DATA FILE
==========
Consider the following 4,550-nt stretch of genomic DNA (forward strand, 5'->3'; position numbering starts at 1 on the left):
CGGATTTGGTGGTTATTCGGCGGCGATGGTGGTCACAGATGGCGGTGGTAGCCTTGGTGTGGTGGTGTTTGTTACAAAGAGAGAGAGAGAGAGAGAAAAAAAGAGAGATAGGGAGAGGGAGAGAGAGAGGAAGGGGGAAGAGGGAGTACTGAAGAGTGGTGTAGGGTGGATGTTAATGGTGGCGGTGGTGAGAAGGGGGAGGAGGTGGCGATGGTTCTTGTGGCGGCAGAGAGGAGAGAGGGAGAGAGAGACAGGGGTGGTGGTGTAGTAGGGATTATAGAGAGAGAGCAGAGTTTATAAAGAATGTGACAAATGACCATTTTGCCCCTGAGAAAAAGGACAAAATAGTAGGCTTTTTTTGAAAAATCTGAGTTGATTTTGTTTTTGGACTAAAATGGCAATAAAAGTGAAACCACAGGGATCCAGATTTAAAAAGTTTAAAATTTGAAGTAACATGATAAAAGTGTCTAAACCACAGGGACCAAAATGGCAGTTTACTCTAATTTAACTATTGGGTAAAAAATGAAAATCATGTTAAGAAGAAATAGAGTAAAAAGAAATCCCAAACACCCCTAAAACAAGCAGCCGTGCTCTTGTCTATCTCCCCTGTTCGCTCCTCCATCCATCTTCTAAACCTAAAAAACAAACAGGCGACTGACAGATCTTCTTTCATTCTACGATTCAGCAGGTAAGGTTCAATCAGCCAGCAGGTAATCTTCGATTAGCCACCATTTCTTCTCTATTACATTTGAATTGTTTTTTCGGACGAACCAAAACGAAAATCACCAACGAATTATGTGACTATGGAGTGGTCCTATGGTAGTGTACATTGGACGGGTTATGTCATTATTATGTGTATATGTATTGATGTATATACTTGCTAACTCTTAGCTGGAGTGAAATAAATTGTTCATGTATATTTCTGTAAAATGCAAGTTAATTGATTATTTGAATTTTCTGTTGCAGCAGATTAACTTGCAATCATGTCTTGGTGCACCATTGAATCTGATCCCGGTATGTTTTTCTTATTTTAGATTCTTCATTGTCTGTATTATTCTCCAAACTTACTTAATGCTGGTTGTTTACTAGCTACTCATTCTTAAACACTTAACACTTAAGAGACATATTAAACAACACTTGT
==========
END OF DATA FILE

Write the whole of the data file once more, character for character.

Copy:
Consider the following 4,550-nt stretch of genomic DNA (forward strand, 5'->3'; position numbering starts at 1 on the left):
CGGATTTGGTGGTTATTCGGCGGCGATGGTGGTCACAGATGGCGGTGGTAGCCTTGGTGTGGTGGTGTTTGTTACAAAGAGAGAGAGAGAGAGAGAAAAAAAGAGAGATAGGGAGAGGGAGAGAGAGAGGAAGGGGGAAGAGGGAGTACTGAAGAGTGGTGTAGGGTGGATGTTAATGGTGGCGGTGGTGAGAAGGGGGAGGAGGTGGCGATGGTTCTTGTGGCGGCAGAGAGGAGAGAGGGAGAGAGAGACAGGGGTGGTGGTGTAGTAGGGATTATAGAGAGAGAGCAGAGTTTATAAAGAATGTGACAAATGACCATTTTGCCCCTGAGAAAAAGGACAAAATAGTAGGCTTTTTTTGAAAAATCTGAGTTGATTTTGTTTTTGGACTAAAATGGCAATAAAAGTGAAACCACAGGGATCCAGATTTAAAAAGTTTAAAATTTGAAGTAACATGATAAAAGTGTCTAAACCACAGGGACCAAAATGGCAGTTTACTCTAATTTAACTATTGGGTAAAAAATGAAAATCATGTTAAGAAGAAATAGAGTAAAAAGAAATCCCAAACACCCCTAAAACAAGCAGCCGTGCTCTTGTCTATCTCCCCTGTTCGCTCCTCCATCCATCTTCTAAACCTAAAAAACAAACAGGCGACTGACAGATCTTCTTTCATTCTACGATTCAGCAGGTAAGGTTCAATCAGCCAGCAGGTAATCTTCGATTAGCCACCATTTCTTCTCTATTACATTTGAATTGTTTTTTCGGACGAACCAAAACGAAAATCACCAACGAATTATGTGACTATGGAGTGGTCCTATGGTAGTGTACATTGGACGGGTTATGTCATTATTATGTGTATATGTATTGATGTATATACTTGCTAACTCTTAGCTGGAGTGAAATAAATTGTTCATGTATATTTCTGTAAAATGCAAGTTAATTGATTATTTGAATTTTCTGTTGCAGCAGATTAACTTGCAATCATGTCTTGGTGCACCATTGAATCTGATCCCGGTATGTTTTTCTTATTTTAGATTCTTCATTGTCTGTATTATTCTCCAAACTTACTTAATGCTGGTTGTTTACTAGCTACTCATTCTTAAACACTTAACACTTAAGAGACATATTAAACAACACTTGT